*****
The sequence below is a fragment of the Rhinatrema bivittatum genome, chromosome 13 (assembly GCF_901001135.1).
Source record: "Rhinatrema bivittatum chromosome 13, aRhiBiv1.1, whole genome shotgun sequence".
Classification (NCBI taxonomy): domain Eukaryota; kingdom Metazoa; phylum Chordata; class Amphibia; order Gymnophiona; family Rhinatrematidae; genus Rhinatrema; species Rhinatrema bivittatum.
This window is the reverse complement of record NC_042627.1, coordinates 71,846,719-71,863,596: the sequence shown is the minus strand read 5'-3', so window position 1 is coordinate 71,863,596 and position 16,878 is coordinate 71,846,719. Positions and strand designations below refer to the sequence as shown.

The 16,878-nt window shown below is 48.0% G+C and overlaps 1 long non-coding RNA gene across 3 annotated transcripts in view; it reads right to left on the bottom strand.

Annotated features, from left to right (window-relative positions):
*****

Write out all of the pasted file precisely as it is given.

The sequence below is a fragment of the Rhinatrema bivittatum genome, chromosome 13 (assembly GCF_901001135.1).
Source record: "Rhinatrema bivittatum chromosome 13, aRhiBiv1.1, whole genome shotgun sequence".
Classification (NCBI taxonomy): domain Eukaryota; kingdom Metazoa; phylum Chordata; class Amphibia; order Gymnophiona; family Rhinatrematidae; genus Rhinatrema; species Rhinatrema bivittatum.
This window is the reverse complement of record NC_042627.1, coordinates 71,846,719-71,863,596: the sequence shown is the minus strand read 5'-3', so window position 1 is coordinate 71,863,596 and position 16,878 is coordinate 71,846,719. Positions and strand designations below refer to the sequence as shown.

The 16,878-nt window shown below is 48.0% G+C and overlaps 1 long non-coding RNA gene across 3 annotated transcripts in view; it reads right to left on the bottom strand.

Annotated features, from left to right (window-relative positions):